When everyone has a home

Housing advice for Northern Ireland

Organising your finances

It's hard to know where to start organising your finances, especially if this is the first time you've tried to work out a household budget

Help with budgeting

There are lots of advice agencies in Northern Ireland that can help you manage your debts.  These agencies don't charge for this service.  There are also private companies that will offer to help you sort out your debt problems, but these companies will normally charge a fee. 

You can also use handy online budgeting tools to work out your income and your spending.  You can keep a spending diary, to make sure you stick to your budget.  If you've got a smartphone you can download free budgeting apps to help you keep track of what you're spending every day and take photos of receipts so you remember to add these into your spending log.  

When you're budgeting it's important to convert amounts properly. If you get paid weekly and you want to work out how much you earn each month, you can't just multiply your weekly salary by 4.  Multiple by 52 then divide by 12 to get your accurate monthly income.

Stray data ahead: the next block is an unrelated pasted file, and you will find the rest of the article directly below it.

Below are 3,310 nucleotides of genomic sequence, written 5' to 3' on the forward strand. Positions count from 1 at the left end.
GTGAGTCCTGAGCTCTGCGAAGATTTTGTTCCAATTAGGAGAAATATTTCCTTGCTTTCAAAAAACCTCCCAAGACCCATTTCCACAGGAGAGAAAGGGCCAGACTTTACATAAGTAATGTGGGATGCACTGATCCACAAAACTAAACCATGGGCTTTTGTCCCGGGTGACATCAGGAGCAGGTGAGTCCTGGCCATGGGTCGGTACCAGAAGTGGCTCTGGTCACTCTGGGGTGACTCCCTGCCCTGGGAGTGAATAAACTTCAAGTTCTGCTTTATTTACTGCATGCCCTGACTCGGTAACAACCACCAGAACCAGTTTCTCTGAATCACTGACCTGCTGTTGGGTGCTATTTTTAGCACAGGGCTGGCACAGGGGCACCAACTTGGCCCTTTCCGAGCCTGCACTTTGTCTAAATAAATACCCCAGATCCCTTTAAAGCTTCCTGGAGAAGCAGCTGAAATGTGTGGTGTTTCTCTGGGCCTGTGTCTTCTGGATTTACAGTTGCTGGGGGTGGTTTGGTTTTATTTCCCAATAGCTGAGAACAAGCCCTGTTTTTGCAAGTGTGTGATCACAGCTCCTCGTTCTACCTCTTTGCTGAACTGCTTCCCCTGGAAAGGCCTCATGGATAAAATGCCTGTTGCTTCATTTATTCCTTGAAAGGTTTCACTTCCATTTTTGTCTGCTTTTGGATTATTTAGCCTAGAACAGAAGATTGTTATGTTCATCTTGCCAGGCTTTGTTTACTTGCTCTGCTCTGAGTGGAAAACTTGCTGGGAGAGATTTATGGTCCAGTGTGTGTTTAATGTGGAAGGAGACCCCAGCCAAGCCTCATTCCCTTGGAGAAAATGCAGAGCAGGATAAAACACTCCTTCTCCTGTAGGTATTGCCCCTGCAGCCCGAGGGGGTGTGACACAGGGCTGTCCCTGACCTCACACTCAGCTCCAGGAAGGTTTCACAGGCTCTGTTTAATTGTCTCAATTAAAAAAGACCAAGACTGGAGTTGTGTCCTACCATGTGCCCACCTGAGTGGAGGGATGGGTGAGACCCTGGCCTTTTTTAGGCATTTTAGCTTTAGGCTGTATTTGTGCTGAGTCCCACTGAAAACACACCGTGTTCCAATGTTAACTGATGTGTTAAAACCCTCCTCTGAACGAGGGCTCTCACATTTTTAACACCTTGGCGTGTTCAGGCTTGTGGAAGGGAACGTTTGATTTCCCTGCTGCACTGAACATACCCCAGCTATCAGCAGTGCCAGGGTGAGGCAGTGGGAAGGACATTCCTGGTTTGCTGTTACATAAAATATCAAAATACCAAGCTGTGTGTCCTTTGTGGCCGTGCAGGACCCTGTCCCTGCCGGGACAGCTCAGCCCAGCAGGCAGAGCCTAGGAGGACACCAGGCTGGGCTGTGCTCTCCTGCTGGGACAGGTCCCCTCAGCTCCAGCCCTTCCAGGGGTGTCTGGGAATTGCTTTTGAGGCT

Keep your lender informed

If you are getting advice from a specialist debt adviser or an independent advice agency, let your lender know. An adviser may be able to negotiate with the lender on your behalf. Lenders do not generally want to repossess your home, especially if you can show that you are taking action and are genuinely trying to come up with a reasonable solution to your debt problem.

While you’re organising your finances, ask if your lender will freeze the interest on your arrears, as well as any fees and charges for late payments. This won't be a permanent arrangement; if the lender agrees to freezing interest and charges, this will be only until you’re in a position to make an offer based on your financial statement.

If your landlord rushes to repossess your home and is not making any effort to allow you to repay your arrears in a reasonable manner, the lender may be in breach of the Pre-Action Protocol, an agreed set of steps that lenders have to follow before they can take a borrower to court. Get help from an adviser if you feel your lender has started legal action too quickly.